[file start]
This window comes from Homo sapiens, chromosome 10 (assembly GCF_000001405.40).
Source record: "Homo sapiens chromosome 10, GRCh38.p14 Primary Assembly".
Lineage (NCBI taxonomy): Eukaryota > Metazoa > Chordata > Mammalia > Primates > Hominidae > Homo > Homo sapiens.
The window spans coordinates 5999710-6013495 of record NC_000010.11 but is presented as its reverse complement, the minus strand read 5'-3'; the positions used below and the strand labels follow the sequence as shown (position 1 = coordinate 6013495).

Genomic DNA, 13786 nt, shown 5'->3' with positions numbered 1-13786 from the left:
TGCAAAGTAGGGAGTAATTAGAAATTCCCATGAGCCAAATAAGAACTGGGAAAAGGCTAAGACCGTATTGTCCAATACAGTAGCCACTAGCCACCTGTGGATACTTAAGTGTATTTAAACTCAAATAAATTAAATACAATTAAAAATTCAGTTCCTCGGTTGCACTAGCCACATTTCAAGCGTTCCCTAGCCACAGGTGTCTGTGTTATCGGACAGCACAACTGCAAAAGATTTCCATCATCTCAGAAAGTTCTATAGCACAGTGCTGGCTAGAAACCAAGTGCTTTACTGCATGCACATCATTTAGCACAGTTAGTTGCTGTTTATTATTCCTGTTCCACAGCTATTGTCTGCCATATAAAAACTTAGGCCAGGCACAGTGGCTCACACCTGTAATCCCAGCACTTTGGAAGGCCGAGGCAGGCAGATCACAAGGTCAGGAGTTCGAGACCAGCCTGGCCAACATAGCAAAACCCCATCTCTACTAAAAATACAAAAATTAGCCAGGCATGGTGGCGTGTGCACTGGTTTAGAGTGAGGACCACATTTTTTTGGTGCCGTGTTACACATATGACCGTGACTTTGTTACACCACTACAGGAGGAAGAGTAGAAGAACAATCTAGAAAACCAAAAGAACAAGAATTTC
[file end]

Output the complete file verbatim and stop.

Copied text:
This window comes from Homo sapiens, chromosome 10 (assembly GCF_000001405.40).
Source record: "Homo sapiens chromosome 10, GRCh38.p14 Primary Assembly".
Lineage (NCBI taxonomy): Eukaryota > Metazoa > Chordata > Mammalia > Primates > Hominidae > Homo > Homo sapiens.
The window spans coordinates 5999710-6013495 of record NC_000010.11 but is presented as its reverse complement, the minus strand read 5'-3'; the positions used below and the strand labels follow the sequence as shown (position 1 = coordinate 6013495).

Genomic DNA, 13786 nt, shown 5'->3' with positions numbered 1-13786 from the left:
TGCAAAGTAGGGAGTAATTAGAAATTCCCATGAGCCAAATAAGAACTGGGAAAAGGCTAAGACCGTATTGTCCAATACAGTAGCCACTAGCCACCTGTGGATACTTAAGTGTATTTAAACTCAAATAAATTAAATACAATTAAAAATTCAGTTCCTCGGTTGCACTAGCCACATTTCAAGCGTTCCCTAGCCACAGGTGTCTGTGTTATCGGACAGCACAACTGCAAAAGATTTCCATCATCTCAGAAAGTTCTATAGCACAGTGCTGGCTAGAAACCAAGTGCTTTACTGCATGCACATCATTTAGCACAGTTAGTTGCTGTTTATTATTCCTGTTCCACAGCTATTGTCTGCCATATAAAAACTTAGGCCAGGCACAGTGGCTCACACCTGTAATCCCAGCACTTTGGAAGGCCGAGGCAGGCAGATCACAAGGTCAGGAGTTCGAGACCAGCCTGGCCAACATAGCAAAACCCCATCTCTACTAAAAATACAAAAATTAGCCAGGCATGGTGGCGTGTGCACTGGTTTAGAGTGAGGACCACATTTTTTTGGTGCCGTGTTACACATATGACCGTGACTTTGTTACACCACTACAGGAGGAAGAGTAGAAGAACAATCTAGAAAACCAAAAGAACAAGAATTTC